"We both wanted to make sure the papers were properly served. I don't really trust the marshal. He is too sympathetic toward the farmers. I also wanted to keep an eye on Krueck. I don't trust him either,"
Billet wanted to get this business completed and then move on. He was tired of the animosity of the townspeople toward the outsiders. He was sure they disliked Krueck as well, but they were uneasy about his growing influence and treated him with deference.
LaRue rode watchfully beside the wagon carrying the buyers. He was a tall angular man. The holsters holding his two Colts were cinched to his thighs. His Winchester was in its scabbard under his right leg. On the left side of his saddle horn, in a holster of its own, was an old Colt Navy .36. LaRue knew that there would be trouble. The farmers were not going to put up forever with the railroad taking away the land they had farmed for years in good faith. LaRue had developed some contacts in town, particularly at Albert Jamerson's Mercantile and Saloon, and they had told him that the farmers were likely to make a stand this day.
LaRue had been protecting the interests of men who needed his particular skills since leaving his Mississippi farm fifteen years before. Recently he had begun to rethink his position in this affair. This operation reminded him too much of what had happened to him after he returned from the war. He had found his family dead and his farm burned. He tried to make a go of it alone, but within a year he lost the farm to land grabbing carpetbaggers up from Biloxi. After that LaRue had packed his belongings, including the Navy Colt taken from a Union officer he had captured at Vicksburg, and headed west. He felt honor bound to complete his commitment to Pierce, but when this was over he would move on.
Marshal Poole did not like his part of the job. He wished he could convey this to his deputy, Torrey McWilliams, but McWilliams seemed to be under Krueck's spell if not on his payroll. Poole had argued with McWilliams again that morning before leaving the office. It had started when McWilliams had expressed an uncommon desire to get on with the work of the day.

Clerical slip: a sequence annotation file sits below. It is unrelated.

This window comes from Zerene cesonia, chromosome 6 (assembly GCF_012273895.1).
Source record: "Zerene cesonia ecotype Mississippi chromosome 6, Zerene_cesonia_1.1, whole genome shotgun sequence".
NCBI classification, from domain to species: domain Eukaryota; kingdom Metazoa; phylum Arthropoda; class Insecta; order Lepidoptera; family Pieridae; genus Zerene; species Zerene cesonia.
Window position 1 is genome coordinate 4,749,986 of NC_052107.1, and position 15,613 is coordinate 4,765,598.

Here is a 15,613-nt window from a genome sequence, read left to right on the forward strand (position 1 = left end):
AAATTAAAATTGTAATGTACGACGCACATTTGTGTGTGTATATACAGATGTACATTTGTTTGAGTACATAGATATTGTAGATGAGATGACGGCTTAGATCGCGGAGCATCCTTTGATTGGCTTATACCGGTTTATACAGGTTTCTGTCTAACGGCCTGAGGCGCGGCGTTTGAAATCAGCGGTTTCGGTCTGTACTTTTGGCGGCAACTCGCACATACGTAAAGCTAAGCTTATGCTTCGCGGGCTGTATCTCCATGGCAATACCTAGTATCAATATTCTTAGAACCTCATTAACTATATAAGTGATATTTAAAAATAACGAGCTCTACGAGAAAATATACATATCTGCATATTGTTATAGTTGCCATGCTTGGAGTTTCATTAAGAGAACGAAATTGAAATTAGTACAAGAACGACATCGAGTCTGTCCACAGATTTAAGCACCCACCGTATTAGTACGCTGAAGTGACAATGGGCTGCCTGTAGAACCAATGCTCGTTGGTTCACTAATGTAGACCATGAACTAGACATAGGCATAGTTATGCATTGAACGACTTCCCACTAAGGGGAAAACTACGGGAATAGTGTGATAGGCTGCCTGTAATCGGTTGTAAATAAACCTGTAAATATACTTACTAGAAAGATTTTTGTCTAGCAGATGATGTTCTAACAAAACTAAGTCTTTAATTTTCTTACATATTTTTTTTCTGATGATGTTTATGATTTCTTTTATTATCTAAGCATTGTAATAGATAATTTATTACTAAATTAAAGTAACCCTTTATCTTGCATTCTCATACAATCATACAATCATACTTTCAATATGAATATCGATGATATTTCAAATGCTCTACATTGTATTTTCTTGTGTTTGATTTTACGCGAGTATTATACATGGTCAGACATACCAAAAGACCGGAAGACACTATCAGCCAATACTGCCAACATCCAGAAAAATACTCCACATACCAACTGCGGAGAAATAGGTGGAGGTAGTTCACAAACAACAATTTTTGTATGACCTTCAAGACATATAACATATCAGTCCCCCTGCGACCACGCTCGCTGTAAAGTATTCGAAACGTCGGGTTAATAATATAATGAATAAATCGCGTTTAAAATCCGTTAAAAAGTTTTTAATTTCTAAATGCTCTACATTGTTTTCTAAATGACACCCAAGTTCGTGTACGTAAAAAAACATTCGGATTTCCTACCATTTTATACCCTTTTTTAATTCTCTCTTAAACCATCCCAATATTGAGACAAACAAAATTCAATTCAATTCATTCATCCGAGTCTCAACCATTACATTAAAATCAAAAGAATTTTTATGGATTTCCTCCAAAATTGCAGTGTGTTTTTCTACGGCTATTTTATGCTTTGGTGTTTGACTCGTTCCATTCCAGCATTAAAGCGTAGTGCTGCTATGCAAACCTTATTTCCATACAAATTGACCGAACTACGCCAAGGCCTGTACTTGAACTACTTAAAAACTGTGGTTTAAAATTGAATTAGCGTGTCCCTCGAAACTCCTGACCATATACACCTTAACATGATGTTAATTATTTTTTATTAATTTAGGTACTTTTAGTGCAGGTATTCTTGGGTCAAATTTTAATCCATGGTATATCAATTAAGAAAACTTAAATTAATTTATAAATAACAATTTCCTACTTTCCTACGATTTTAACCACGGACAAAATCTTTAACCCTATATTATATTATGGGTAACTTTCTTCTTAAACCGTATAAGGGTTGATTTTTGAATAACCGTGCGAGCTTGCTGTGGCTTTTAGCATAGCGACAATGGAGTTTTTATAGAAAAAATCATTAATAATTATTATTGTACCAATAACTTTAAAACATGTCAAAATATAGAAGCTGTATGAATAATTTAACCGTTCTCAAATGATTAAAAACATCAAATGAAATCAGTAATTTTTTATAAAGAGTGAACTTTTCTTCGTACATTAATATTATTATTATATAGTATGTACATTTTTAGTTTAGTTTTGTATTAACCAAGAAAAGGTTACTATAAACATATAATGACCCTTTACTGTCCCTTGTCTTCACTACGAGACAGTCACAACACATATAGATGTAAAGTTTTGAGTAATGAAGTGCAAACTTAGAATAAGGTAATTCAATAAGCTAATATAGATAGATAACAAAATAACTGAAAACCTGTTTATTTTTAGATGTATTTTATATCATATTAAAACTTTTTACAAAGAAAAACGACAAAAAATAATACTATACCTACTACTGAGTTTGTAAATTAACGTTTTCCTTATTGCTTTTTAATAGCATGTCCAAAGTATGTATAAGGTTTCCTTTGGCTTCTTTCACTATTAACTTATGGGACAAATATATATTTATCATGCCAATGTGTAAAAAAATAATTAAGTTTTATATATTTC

"Look, deputy," he had said, emphasizing 'deputy', "I don't know why you are so all fired anxious to run these people off their land. These are good people. They've worked this land hard for many years. Most of them fought Indians on it. They made this place safe and made the land worth something. Now in the name of profit the railroad is running them off."
"It ain't their land, marshal. It belongs to the railroad. You know and I know the railroad can do whatever it wants."
Poole knew that the land belonged to the railroad, but it had cost the railroad nothing. It had been granted to the railroad in ten-mile strips by Congress to help defray the cost of building. The decision to make the land grants had been a combination of Congress deciding it was in the best interests of the nation to build the roads and the result of powerful, sometimes shady, lobbying by the speculators who would build the railroads. Poole knew that the railroad had recruited farmers from all over, even from as far away as Russia, with the promise of cheap land. Now that the land was worth something the railroad was selling it at a price the farmers could not afford. He didn't like it, but as a federal officer Poole had no choice but to enforce the court's eviction order.
"Besides, marshal, Krueck says if we don't do something about it he's going to the district judge and get you fired. He can do it too," continued McWilliams interrupting Poole's thoughts.